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July 18, 1959


Author Affiliations

Jackson Heights, N. Y.

JAMA. 1959;170(12):1394-1395. doi:10.1001/jama.1959.03010120030009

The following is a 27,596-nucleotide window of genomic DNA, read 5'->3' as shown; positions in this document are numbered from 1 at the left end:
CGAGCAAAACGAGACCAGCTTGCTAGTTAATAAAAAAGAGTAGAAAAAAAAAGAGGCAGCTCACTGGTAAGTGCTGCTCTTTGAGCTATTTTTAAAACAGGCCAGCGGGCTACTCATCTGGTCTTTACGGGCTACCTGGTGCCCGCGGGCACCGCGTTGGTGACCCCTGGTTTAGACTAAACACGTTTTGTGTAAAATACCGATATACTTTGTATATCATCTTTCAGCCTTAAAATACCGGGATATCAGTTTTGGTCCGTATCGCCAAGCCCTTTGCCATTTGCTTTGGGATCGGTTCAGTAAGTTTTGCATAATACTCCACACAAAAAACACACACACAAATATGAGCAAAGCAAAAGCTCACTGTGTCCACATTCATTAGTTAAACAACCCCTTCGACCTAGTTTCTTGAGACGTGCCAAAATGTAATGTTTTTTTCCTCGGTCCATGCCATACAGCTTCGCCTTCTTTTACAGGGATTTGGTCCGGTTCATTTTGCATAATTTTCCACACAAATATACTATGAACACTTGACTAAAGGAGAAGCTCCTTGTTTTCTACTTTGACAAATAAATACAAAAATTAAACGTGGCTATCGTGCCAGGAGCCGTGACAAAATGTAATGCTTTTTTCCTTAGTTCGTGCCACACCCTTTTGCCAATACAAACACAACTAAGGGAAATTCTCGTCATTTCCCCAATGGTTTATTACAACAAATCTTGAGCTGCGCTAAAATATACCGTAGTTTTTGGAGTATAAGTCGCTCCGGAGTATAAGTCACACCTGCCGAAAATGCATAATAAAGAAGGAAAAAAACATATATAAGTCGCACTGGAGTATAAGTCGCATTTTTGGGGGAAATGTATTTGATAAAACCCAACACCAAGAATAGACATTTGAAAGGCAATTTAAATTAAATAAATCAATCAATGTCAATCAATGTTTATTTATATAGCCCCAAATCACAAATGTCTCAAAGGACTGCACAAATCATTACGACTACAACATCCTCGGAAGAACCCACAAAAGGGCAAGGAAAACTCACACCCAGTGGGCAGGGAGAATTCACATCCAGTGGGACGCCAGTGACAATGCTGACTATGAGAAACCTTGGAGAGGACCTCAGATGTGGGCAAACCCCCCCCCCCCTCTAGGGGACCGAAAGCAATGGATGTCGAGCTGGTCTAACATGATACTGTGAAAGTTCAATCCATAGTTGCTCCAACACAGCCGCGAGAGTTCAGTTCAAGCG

More thorough gross and microscopic study of pilonidal sinus specimens may reveal a higher incidence of carcinoma than has been indicated in the medical literature. Gross symptoms suggesting malignant change include bleeding, ulceration, and overgrowth. These are especially noteworthy when occurring in sinuses present for many years. Surgery consists of wide and deep excision. Carcinoma in a pilonidal sinus is most commonly of the squamous cell type, slow in growth and not prone to metastasize.